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Anne explains why SOA does not have to be expensive

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  • Gervas Douglas
    Message 1 of 1 , Dec 1, 2008
      << Blogger: Anne Thomas Manes


      It's a common misconception that SOA is expensive. Many organizations believe that they need to acquire a boat-load of new products and technologies to get started with SOA. First on the list of product acquisitions is an ESB, followed by registries, repositories, and security appliances. In these belt-tightening times, many SOA initiatives will be challenged to raise the funding required to acquire these products. So what's a team to do? Pack up and wait for better times? Or make do with what you have?

      In truth (and much to the vendors' dismay), you don't need a bunch of new products to do SOA. SOA is about the way you design your solutions -- not about the technology you use to build them. An ESB is a "nice to have", but it's not a prerequisite. Pretty much all programming environments (Java, .NET, Ruby, Groovy, PHP, JavaScript, COBOL, CICS, etc) now include native support for building services -- both method- or document-oriented services built with SOAP and WSDL and RESTful services built with HTTP. You can also build document-oriented services using your favorite message-oriented middleware product (although MOM protocols will limit your reach and interoperability options). (I described the differences among the three types of services here. And see here and here for some great references on RESTful services.)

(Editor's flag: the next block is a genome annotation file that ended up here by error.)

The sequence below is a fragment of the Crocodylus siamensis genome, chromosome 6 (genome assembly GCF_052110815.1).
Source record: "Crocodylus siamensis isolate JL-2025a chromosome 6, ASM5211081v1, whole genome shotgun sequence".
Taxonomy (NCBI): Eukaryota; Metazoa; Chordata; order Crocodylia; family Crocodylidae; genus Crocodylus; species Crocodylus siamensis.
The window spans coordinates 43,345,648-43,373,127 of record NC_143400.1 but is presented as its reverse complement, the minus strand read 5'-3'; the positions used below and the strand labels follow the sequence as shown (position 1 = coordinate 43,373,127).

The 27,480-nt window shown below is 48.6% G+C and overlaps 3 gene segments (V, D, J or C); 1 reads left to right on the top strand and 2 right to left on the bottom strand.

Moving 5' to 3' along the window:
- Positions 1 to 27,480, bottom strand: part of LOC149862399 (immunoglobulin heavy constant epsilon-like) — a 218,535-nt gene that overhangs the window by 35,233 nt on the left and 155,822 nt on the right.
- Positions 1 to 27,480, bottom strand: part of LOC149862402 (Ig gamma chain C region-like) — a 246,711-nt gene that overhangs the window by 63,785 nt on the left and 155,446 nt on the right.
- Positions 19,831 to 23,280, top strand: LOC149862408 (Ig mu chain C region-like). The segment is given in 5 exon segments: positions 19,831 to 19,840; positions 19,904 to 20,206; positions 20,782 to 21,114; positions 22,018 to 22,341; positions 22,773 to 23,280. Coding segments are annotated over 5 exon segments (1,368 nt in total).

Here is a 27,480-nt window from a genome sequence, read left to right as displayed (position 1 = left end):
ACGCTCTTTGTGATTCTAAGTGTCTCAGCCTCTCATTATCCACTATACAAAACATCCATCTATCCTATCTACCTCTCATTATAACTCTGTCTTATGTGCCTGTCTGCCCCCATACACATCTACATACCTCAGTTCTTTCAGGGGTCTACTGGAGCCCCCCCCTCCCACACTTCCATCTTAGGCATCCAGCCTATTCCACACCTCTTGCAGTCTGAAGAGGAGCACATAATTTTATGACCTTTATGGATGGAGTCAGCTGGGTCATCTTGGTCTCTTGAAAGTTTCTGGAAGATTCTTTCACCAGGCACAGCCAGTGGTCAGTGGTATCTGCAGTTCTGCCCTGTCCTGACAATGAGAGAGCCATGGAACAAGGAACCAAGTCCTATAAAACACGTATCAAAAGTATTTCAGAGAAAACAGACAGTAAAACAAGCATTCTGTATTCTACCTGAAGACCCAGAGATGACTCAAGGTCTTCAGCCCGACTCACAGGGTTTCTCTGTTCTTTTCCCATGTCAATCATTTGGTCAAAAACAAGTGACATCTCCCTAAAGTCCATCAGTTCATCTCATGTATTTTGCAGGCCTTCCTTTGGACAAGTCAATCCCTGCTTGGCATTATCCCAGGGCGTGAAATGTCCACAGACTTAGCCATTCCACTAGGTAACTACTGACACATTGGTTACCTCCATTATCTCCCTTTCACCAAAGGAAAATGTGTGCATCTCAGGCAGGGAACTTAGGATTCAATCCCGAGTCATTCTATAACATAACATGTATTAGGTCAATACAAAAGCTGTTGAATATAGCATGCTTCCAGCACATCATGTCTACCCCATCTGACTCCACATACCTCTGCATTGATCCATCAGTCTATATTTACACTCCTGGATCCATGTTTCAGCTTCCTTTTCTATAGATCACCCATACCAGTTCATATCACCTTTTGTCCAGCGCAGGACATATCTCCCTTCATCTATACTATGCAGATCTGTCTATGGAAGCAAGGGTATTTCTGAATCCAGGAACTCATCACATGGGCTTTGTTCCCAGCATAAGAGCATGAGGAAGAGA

The only new product that an organization should really budget for is a management solution -- one that supports administration, monitoring, security, and mediation of service interactions (e.g., AmberPoint, Progress Actional, SOA Software Service Manager. Many platform vendors also provide management solutions--sometimes reselling AmberPoint [Oracle and Tibco]).

      For organizations that need an ESB, consider open source solutions. Mike Kavis posted a nice summary of open source SOA stacks here. David Linthicum has also been extolling the benefits of an open source SOA product strategy here. Both Mike and Dave point out that the open source solutions tend to be easier to use and more cohesively integrated than the big vendor alternatives. Unfortunately, none of the open source solutions provides a comprehensive management solution yet.

      The leading open source projects have commercial backers that provide support, education, and consulting services. For more information about open source (subscribers only), see the following documents:

      You can read Anne's blog at:


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